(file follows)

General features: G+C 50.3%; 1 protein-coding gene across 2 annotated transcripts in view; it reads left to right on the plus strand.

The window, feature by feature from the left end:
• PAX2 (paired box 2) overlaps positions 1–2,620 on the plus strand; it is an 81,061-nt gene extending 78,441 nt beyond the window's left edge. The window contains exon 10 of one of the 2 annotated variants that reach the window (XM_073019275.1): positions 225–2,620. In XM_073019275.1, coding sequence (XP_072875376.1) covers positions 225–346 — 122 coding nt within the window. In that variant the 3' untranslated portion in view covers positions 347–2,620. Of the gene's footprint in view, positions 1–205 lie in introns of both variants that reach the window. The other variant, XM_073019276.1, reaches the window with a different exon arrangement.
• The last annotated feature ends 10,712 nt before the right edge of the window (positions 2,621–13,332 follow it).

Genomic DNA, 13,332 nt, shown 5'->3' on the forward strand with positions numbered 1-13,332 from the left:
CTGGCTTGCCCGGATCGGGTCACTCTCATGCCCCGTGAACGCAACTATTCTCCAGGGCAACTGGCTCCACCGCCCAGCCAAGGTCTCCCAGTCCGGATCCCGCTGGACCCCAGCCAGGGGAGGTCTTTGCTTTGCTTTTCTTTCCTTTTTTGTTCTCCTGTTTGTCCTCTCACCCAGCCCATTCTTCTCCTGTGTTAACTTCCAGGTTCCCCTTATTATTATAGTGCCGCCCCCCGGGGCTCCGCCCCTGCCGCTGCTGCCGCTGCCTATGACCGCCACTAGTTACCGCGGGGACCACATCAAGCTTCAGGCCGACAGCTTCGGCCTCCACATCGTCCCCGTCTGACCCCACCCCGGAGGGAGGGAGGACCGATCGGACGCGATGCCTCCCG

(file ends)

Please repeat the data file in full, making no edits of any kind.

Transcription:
General features: G+C 50.3%; 1 protein-coding gene across 2 annotated transcripts in view; it reads left to right on the plus strand.

The window, feature by feature from the left end:
• PAX2 (paired box 2) overlaps positions 1–2,620 on the plus strand; it is an 81,061-nt gene extending 78,441 nt beyond the window's left edge. The window contains exon 10 of one of the 2 annotated variants that reach the window (XM_073019275.1): positions 225–2,620. In XM_073019275.1, coding sequence (XP_072875376.1) covers positions 225–346 — 122 coding nt within the window. In that variant the 3' untranslated portion in view covers positions 347–2,620. Of the gene's footprint in view, positions 1–205 lie in introns of both variants that reach the window. The other variant, XM_073019276.1, reaches the window with a different exon arrangement.
• The last annotated feature ends 10,712 nt before the right edge of the window (positions 2,621–13,332 follow it).

Genomic DNA, 13,332 nt, shown 5'->3' on the forward strand with positions numbered 1-13,332 from the left:
CTGGCTTGCCCGGATCGGGTCACTCTCATGCCCCGTGAACGCAACTATTCTCCAGGGCAACTGGCTCCACCGCCCAGCCAAGGTCTCCCAGTCCGGATCCCGCTGGACCCCAGCCAGGGGAGGTCTTTGCTTTGCTTTTCTTTCCTTTTTTGTTCTCCTGTTTGTCCTCTCACCCAGCCCATTCTTCTCCTGTGTTAACTTCCAGGTTCCCCTTATTATTATAGTGCCGCCCCCCGGGGCTCCGCCCCTGCCGCTGCTGCCGCTGCCTATGACCGCCACTAGTTACCGCGGGGACCACATCAAGCTTCAGGCCGACAGCTTCGGCCTCCACATCGTCCCCGTCTGACCCCACCCCGGAGGGAGGGAGGACCGATCGGACGCGATGCCTCCCG